My car just lost her front / top row big sharp tooth by injury. I was giving her a bath and she tried to jump out the tub and slipped, afterwards I automatically saw her opening and closing her mouth as if she had something in it. 10 minutes later I looked in her mouth and saw she lost her tooth. I’m really scared and just want to make sure she won’t have an infection. What should I do and is there any urgent issues with her tooth being lost.

Dr. Callum Turner, DVM
Dr. Callum Turner, DVM
3203 Recommendations
You should take care to ensure that no other teeth are affected and it is important to know if the tooth came out whole or if part of the root is broken off, if there is any part of the tooth remaining it may cause a serious complication. Ensure that Becca is eating and drinking, soft food may be best to start with but I would recommend you visit your Veterinarian to examine the mouth to be on the safe side. Regards Dr Callum Turner DVM

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Ozzy
Siamese
17 Years
Fair condition
0 found helpful
Fair condition

Has Symptoms

Crying

My cat has an avulsion in his tooth but still has the tooth in. I was wondering if this can become worse, we will be getting the tooth removed but not suddenly because of cost. I also would like to know what to do to help with the pain and any home remedies that could briefly help and what to avoid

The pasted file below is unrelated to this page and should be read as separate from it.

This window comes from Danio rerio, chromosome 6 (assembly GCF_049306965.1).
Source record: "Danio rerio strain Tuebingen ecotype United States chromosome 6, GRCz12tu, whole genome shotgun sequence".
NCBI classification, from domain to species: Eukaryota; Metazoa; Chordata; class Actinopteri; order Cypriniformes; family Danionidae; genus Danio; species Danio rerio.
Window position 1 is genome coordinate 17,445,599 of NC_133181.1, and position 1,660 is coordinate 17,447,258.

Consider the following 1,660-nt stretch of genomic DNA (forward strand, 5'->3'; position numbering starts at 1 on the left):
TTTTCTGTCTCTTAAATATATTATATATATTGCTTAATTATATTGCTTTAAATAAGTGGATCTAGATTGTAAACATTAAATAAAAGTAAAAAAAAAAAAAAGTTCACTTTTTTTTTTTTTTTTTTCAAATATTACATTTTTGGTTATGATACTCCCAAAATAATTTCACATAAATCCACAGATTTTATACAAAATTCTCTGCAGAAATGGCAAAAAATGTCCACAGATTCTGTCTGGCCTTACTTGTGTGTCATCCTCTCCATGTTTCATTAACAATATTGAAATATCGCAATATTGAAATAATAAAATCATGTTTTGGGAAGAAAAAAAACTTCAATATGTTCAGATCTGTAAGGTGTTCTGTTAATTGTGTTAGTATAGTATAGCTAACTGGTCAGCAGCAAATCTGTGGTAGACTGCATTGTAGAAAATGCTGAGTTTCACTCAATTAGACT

Dr. Michele King, DVM
Dr. Michele King, DVM
1526 Recommendations
If that tooth has moved because of a trauma or dental disease, that may be quite painful for Ozzy. Without being able to see him, I am not sure what degree of care may be needed, but most OTC medications are quite toxic for cats and you need to be careful with what he is given for pain. It would be best to have him seen by a veterinarian to have the tooth looked and determine the best course of action. Most clinics do offer CareCredit to deal with unexpected expenses, and that may allow you to have the tooth taken care of sooner rather than later. I hope that he is okay.

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Snowball
Half Burmese, half black
7 Years
Moderate condition
0 found helpful
Moderate condition

Has Symptoms

Abnormally positioned tooth,
Not eating as much

My cat came home last night with a tooth protruding out farther than normal. I checked inside his mouth and it just looked like the base of the tooth was dislocated. According to the article I just read, I would call it an extrusive luxation. From afar it looks like his right lip is really swollen but its actually just his tooth pushing his lip out. I didn't really see any swelling. He doesn't seem to be in too much pain because he'll still clean himself and let me pet his head. But he's not eating as much. So my question is, can I just sort of push his tooth back in? It's just like at a 45 degree angle outward(to the right) instead of pointing straight down. I heard this area heals quickly so I think he would be fine.